A new “combo connector” to charge battery propelled automobiles is being rapidly developed based on a collaboration between the Society of Automotive Engineers (SAE) and Institute of Electrical and Electronics Engineers (IEEE.)

The new standard has an SAE J1772 AC charge connector on top and a 2-pin DC charge connector below and is intended to enable either AC or DC Level 1 and Level 2 charging via a single connection.

The effort is the result of a strategic partnership formed within the past half year between the two international standards-development organizations (SDOs) in an effort to stabilize and unify the global electric vehicles and plug-in hybrid vehicle (EV/PHEV) market.

The SAE and IEEE are working on a single connector that could be universally used in all countries, by all manufacturers.

In an article by Jack Pokrzywa, director of global ground vehicle standards, SAE International, and Mary Reidy, chair of the IEEE P2030.1 Working Group, the case is made that manufacturers will be able to leverage one globally functional coupler.

“Integrating the different types of charging functionality would also greatly enhance the convenience of operating such a vehicle,” the authors wrote in SAE’s online magazine. “SAE J1772 goes further still by uniquely defining communications between an EV/PHEV, off-board charger, and the smart grid. Power Line Communications (PLC) is defined in SAE J1772 as the technology for enabling these vehicle-to-grid communications, without requiring changes such as the addition of another pin to the coupler architecture.”

The authors go on to note that the IEEE is particularity contributing as "the PLC implementations from both the HD-PLC Alliance and HomePlug Powerline Alliance are based on IEEE 1901-2010, the world's most mature, robust, and advanced Broadband over Powerline standard. And the IEEE 1901 Inter-System Protocol prevents interference when the different PLC implementations are operated within close proximity of one another."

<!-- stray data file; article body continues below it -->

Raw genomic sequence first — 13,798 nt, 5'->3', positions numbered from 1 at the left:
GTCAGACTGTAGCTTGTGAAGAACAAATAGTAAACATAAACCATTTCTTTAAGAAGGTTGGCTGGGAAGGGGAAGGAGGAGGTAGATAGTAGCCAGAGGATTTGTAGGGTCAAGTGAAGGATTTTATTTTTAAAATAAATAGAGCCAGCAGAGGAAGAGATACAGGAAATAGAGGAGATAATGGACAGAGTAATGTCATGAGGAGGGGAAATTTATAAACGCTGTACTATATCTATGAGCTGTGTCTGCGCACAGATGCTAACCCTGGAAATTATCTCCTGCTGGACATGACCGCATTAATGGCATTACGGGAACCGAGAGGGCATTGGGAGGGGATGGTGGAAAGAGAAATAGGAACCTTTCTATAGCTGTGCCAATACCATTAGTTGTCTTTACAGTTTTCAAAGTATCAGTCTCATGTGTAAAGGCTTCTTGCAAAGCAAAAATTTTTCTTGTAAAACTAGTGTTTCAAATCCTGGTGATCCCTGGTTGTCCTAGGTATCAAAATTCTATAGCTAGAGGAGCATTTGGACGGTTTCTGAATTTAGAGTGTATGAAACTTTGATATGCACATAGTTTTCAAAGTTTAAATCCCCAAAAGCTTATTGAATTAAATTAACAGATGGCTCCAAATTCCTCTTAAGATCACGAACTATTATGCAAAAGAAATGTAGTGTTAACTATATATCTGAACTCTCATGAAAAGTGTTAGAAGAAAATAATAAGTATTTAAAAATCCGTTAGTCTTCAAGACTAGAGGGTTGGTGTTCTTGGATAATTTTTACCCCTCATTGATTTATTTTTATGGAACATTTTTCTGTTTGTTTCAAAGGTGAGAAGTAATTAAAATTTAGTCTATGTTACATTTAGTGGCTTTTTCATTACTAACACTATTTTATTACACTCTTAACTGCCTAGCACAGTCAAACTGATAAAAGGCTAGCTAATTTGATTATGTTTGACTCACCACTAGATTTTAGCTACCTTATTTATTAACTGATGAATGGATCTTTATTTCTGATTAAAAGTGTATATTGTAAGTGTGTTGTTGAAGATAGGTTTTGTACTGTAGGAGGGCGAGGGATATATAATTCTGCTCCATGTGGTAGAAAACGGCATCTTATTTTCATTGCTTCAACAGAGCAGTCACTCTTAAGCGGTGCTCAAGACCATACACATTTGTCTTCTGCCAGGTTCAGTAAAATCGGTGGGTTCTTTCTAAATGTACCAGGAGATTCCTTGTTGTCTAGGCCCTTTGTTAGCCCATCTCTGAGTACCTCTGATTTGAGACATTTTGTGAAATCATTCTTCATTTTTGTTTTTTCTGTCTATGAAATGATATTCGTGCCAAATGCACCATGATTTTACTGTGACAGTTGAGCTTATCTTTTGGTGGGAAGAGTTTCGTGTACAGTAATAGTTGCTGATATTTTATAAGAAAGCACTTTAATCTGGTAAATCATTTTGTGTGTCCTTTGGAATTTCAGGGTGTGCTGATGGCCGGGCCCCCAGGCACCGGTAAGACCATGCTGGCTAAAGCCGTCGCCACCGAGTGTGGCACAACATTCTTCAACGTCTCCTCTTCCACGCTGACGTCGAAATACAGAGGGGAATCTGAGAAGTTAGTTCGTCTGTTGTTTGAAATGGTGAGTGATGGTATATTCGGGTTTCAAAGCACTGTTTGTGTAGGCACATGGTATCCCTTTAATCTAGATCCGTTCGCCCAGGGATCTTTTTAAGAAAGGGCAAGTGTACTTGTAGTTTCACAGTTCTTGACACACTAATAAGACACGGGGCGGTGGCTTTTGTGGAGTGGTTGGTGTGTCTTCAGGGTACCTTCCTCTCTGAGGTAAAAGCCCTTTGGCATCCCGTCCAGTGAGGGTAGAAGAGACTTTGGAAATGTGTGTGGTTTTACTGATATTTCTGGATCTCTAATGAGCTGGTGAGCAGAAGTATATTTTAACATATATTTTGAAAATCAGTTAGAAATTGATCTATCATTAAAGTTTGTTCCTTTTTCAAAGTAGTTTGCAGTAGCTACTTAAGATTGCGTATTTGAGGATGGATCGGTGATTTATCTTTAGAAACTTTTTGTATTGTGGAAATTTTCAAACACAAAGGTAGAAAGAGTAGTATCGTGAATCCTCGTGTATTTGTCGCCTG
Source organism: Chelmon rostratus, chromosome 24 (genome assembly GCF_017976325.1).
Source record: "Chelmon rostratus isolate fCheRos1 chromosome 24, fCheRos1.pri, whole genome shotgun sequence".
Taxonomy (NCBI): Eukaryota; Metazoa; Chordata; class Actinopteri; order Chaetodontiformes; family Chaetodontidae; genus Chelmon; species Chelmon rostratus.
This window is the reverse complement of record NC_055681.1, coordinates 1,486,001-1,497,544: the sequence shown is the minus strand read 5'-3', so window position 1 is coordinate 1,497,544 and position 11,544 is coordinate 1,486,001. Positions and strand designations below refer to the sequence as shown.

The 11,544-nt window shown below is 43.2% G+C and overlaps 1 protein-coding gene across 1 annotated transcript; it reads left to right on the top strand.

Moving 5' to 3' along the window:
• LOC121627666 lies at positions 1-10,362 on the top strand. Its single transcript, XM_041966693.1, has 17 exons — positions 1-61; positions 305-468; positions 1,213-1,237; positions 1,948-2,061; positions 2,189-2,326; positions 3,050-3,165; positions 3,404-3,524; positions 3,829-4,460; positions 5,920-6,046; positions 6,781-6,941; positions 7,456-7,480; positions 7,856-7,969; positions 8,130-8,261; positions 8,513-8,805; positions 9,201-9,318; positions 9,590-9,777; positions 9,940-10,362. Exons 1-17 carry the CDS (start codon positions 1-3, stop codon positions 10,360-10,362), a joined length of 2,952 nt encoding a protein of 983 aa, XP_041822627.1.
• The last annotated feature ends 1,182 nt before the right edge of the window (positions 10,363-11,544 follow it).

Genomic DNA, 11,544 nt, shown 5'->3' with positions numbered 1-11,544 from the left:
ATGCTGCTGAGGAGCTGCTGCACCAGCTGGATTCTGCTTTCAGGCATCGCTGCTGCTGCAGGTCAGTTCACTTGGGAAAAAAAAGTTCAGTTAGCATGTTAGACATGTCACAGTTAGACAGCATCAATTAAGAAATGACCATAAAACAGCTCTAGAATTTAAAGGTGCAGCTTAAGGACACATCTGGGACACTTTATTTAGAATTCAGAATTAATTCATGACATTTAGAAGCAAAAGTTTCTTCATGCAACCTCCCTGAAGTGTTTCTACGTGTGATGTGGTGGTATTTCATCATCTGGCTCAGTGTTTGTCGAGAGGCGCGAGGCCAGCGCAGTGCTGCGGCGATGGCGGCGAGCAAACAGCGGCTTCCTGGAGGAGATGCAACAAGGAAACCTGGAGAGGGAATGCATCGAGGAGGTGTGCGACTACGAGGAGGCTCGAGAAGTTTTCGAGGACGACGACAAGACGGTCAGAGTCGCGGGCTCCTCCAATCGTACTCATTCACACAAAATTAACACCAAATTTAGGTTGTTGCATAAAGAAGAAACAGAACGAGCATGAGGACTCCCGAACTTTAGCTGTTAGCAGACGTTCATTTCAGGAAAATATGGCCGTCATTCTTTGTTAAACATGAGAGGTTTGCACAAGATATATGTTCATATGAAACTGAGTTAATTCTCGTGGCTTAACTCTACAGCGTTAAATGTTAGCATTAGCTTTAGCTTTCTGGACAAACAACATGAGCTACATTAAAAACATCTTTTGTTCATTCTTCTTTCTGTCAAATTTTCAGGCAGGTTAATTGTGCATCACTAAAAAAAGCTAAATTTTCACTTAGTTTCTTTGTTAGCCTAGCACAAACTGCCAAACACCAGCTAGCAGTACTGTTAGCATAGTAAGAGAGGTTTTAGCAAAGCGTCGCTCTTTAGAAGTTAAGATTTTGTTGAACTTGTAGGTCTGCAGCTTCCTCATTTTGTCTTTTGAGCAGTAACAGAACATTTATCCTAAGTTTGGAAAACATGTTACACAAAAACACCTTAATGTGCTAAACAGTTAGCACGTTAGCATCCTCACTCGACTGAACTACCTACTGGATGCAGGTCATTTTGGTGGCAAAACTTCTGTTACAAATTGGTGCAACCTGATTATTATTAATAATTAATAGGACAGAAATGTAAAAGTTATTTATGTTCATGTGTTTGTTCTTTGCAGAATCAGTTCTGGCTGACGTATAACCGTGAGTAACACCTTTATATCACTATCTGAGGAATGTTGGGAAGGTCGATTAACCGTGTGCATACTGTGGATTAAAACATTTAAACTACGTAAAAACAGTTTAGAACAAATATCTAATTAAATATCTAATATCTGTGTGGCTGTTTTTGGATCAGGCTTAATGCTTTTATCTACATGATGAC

At present, the SAE J1772 standard as used on the Chevrolet Volt has already been adopted by not just GM, but also Ford, Honda, Nissan and Toyota.

The authors say the SAE plans in the first quarter of 2012 to establish a standard enabling EVs/PHEVs to utilize current from either a conventional 15-amp AC wall outlet or DC connector up to 90 kilowatts.

The collaboration resulting in a marriage of standards by the two SDOs is also in anticipation of the demands of developing smart grids, and to avoid furthering mutually contradictory goals.

"The smart grid effort is different in the sweep of technologies, industries, and markets that it touches," the authors write. "For manufacturers, utilities, governments, and consumers to realize the smart grid's benefits as quickly and cost-effectively as possible, the global standards community must operate cooperatively to logically integrate the work across technology spaces."

The authors go on to document many other standards also now being worked out by the two SDOs which at other times have competed or worked without consulting with the other resulting in incompatible standards.

No word was given when the combo coupler would be introduced into production, or whether any manufacturers have yet signed on to installing it on any pending vehicles.

The CHAdeMO DC quick charger is not mentioned, but the lower DC charging portion of the combo coupler is essentially like a CHAdeMO coupler, but it does not appear identical.

For more info, the entire article is linked here .